Two Hialeah police motorcycle officers surrendered on Wednesday to face allegations they issued dozens of bogus traffic tickets to motorists.
Prosecutors charged Ernesto Arias-Martinez, 23, and Armando Perez, 40, with multiple felony counts of official misconduct and falsifying public records. They were being jailed early Wednesday and are expected to post bond later in the day.
Perez had been with Hialeah for five years; Arias-Martinez, for less than four.
The scheme began to unravel thanks in part to a defense law firm chasing business.
It’s not unusual for South Florida ticket lawyers to send mailers and advertise to people who have been issued traffic tickets. In March 2020, a motorist got a call from the office of Alex Hanna, a prominent traffic-ticket attorney whose catchphrase “¡No pagues ese ticket!” or “Don’t Pay that Ticket!” has been seen on Spanish-language TV and billboards in Miami for years.
The office asked the motorist, Reicel Sosa Polo, if he needed legal help with the 10 traffic tickets that could wreck his driving record. Sosa was stunned because he’d never gotten pulled over, although he recalled driving past two Hialeah police motormen earlier that month, according to court records.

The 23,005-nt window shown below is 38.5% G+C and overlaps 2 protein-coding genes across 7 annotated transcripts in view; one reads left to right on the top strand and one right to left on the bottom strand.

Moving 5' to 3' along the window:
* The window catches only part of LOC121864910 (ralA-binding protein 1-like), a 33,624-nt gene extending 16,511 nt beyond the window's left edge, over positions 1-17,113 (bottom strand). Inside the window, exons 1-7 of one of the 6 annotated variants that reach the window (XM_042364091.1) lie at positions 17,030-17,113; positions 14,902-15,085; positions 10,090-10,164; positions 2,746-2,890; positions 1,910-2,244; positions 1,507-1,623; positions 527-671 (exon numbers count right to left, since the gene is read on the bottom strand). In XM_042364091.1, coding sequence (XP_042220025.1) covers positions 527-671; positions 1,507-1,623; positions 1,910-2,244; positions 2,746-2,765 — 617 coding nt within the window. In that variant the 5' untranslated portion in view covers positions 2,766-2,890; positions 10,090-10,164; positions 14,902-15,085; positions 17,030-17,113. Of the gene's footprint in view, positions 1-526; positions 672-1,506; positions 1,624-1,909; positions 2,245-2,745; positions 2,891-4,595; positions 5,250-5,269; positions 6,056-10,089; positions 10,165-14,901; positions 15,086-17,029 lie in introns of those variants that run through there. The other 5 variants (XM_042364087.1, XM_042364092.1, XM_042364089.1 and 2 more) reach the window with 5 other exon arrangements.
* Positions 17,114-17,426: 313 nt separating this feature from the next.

Sosa called Hialeah and spoke to Perez, who said he didn’t recall the citations but that if he went to court, they would be dismissed, according to an arrest warrant. Sosa eventually filed a complaint to Hialeah Police’s internal affairs bureau.
Another woman complained that she’d received a letter in the mail from the state of Florida telling her that her license was about to be suspended over six unpaid traffic tickets issued on the same date in January 2020, and she’d never been pulled over, records show.To minimize crowds at Miami’s courthouse and curb the spread of the coronavirus, officials are debuting traffic hearings via Zoom. People with traffic tickets can now fight them via the video conferencing service. By Courtesy: Miami-Dade Judge Steve Leifman | Pierre Taylor